"Authority, given its common style, becomes increasingly incapable of commanding respect from the young for any reason save the fear on which is it ultimately based."
-- Michael Rossman, "On Learning and Social Change," 1972
I've been an "Internet safety advocate" since I wrote the first widely circulated booklet on the subject back in 1994, but I've come around to thinking it's time for Internet safety to make way for freedom and youth empowerment.
When I started writing about Internet safety, I was genuinely worried about pornography, predators and other dangers associated with technology but, over time, my focus has shifted. I'm now far more worried about the subjugation of youth, especially now that there is plenty of research to show that the vast majority of young people are smart in their use of the Internet and mobile technology.
ConnectSafely.org, an organization I co-run with Anne Collier, continues to offer Internet safety advice but is increasingly working in the area of youth empowerment. That's why we subtitled our, Online Safety 3.0 booklet Empowering and Protecting Youth. In her blog posts at NetFamilyNews.org, Anne has consistently argued that Internet safety can only be protective if it respects young people and promotes youth agency.
In a sense I've come full circle back to my student activism days of the '60s and '70s, when I was writing and traveling around the country, advocating for free universities and an end to authoritarian education. Back then, no-one in my circles was advocating keeping young people away from any form of content and -- in the wake of Berkeley's Free Speech Movement -- the last thing any of us wanted was to muzzle young people's free expression.
Yet today there are those -- in the name of "Internet safety" -- who do just that. There are several companies promoting Internet filters -- even for teens. And even young people, whose home computers and mobile devices remain unfiltered, typically have such restrictions placed on devices at their schools. And we're not just talking about porn filters. A very high percentage of American schools -- including middle schools and high schools -- block access to social media such as Facebook and Twitter. There are also products designed to monitor what teens are doing online, including some that capture every keystroke and mouse click as well as all incoming and outgoing text messages and cell phone records.
Schools and free expression
Schools are blocking the very media that young people are using to express themselves and communicate with others. It's also one of the ways people learn and is the virtual gathering place for today's social activists. Schools that block social media today are no different than schools that blocked political speech during the sixties. Today's educators may think they're protecting students and keeping them on track just as some adults in the sixties argued that political speech -- including protesting the Vietnam war and advocating for civil rights -- was an unnecessary distraction for students of that generation.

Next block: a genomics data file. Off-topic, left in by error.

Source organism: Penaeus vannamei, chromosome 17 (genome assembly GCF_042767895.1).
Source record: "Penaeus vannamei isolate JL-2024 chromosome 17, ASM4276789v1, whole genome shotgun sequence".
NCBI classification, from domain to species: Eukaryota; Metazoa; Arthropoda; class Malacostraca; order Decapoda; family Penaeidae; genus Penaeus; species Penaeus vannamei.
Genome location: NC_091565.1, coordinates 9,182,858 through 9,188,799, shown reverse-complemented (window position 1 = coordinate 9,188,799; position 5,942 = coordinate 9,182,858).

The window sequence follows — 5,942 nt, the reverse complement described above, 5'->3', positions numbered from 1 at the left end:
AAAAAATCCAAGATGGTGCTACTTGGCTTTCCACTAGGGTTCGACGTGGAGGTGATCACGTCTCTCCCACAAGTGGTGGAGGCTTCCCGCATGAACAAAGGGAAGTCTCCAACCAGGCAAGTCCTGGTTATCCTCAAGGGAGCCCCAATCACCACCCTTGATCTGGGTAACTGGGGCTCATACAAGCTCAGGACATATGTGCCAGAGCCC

The fact is that the open Internet has been used by young people since the early nineties and those early digital natives -- now in their mid to late 20s -- seem to be doing OK, despite the ready availability of online porn, drug sites, hate sites and sites advocating all sorts of social evils. My own kids -- now 26 and 28 -- had unfettered access to the Internet during their teens and both -- along with nearly all their peers -- are well adjusted normal young adults.
I realize that filters can be helpful for young children who might accidentally stumble onto disturbing sites and there will always be some teens who need an extraordinary measures to protect them. There will be a small percentage of kids who bully and there will be some who lack the resilience to deal with the bullies they may encounter. But just as bullies at school don't justify denying all children freedom of assembly, cyberbullying (which is less prevalent) doesn't justify restricting online access.
Just as there are high-risk adults, there are some kids whose risk-taking or aggressive behavior calls for extraordinary supervision or monitoring, but those are the exceptions, not the rule. Adolescence is a time to test limits, hopefully in a safe and supportive home environment. The majority of youth are capable of making good decisions but adults -- especially parents -- still have an important role to play. We can have a big impact by listening to, speaking with and supporting the young people in our lives and have an even more lasting impact by serving as good role models.